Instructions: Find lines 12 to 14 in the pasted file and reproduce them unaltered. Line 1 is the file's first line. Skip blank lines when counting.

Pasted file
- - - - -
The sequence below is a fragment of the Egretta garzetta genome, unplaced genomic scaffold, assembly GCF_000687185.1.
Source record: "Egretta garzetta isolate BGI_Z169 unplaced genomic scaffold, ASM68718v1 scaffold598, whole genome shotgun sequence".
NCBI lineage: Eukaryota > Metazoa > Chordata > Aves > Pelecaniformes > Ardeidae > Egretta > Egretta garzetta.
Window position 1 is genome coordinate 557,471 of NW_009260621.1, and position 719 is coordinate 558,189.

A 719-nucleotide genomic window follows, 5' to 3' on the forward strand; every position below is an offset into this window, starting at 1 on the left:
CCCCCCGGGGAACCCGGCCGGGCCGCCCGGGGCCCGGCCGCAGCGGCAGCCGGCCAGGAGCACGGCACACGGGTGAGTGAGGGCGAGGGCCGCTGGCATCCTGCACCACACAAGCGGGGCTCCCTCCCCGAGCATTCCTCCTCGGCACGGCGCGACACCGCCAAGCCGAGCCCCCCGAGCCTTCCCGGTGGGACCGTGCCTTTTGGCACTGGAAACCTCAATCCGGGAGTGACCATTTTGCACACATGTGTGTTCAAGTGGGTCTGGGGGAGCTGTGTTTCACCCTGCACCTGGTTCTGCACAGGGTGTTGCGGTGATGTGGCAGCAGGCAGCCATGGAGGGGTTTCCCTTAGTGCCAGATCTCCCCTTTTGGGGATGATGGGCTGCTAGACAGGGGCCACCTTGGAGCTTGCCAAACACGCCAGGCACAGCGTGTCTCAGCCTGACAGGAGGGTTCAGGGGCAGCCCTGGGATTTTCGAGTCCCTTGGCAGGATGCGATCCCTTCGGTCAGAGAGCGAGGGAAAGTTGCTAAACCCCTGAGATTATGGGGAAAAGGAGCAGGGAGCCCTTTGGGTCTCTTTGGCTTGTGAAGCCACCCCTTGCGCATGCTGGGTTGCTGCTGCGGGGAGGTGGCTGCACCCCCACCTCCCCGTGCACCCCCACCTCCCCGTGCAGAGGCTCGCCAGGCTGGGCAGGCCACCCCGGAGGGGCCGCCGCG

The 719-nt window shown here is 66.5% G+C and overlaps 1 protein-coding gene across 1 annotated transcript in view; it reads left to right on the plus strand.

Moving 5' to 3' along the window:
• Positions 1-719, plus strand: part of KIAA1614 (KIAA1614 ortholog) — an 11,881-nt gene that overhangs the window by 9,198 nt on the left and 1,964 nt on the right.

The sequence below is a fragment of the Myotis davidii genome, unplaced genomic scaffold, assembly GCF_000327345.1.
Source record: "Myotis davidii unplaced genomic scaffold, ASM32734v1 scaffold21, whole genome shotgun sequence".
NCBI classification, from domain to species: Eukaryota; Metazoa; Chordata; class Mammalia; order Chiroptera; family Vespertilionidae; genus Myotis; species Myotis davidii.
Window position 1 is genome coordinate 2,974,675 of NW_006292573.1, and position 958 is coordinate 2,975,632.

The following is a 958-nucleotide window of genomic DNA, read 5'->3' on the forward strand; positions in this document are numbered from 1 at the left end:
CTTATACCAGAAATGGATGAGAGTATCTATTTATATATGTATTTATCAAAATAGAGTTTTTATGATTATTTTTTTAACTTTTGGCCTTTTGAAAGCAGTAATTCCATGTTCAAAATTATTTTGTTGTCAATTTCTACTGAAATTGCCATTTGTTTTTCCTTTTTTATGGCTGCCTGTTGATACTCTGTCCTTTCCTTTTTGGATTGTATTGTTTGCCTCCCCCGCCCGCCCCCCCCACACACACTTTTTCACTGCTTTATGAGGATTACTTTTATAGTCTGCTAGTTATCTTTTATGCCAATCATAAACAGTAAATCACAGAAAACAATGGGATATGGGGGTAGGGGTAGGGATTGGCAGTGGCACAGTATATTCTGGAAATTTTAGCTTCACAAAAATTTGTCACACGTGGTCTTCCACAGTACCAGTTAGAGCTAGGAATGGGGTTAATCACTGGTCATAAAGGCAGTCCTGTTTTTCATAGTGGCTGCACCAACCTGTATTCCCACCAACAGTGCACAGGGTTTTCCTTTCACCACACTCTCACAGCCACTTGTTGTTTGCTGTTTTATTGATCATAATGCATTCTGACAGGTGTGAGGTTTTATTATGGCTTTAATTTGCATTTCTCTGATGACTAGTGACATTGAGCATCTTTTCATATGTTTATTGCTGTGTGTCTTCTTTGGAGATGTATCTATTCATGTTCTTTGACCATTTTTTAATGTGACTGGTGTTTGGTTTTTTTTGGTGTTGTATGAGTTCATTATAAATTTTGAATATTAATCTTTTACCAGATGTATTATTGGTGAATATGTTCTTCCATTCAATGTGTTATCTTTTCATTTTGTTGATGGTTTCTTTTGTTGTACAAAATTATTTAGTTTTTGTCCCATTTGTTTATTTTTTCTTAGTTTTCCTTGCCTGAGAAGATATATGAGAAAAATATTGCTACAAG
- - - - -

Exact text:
NCBI classification, from domain to species: Eukaryota; Metazoa; Chordata; class Mammalia; order Chiroptera; family Vespertilionidae; genus Myotis; species Myotis davidii.
Window position 1 is genome coordinate 2,974,675 of NW_006292573.1, and position 958 is coordinate 2,975,632.

The following is a 958-nucleotide window of genomic DNA, read 5'->3' on the forward strand; positions in this document are numbered from 1 at the left end: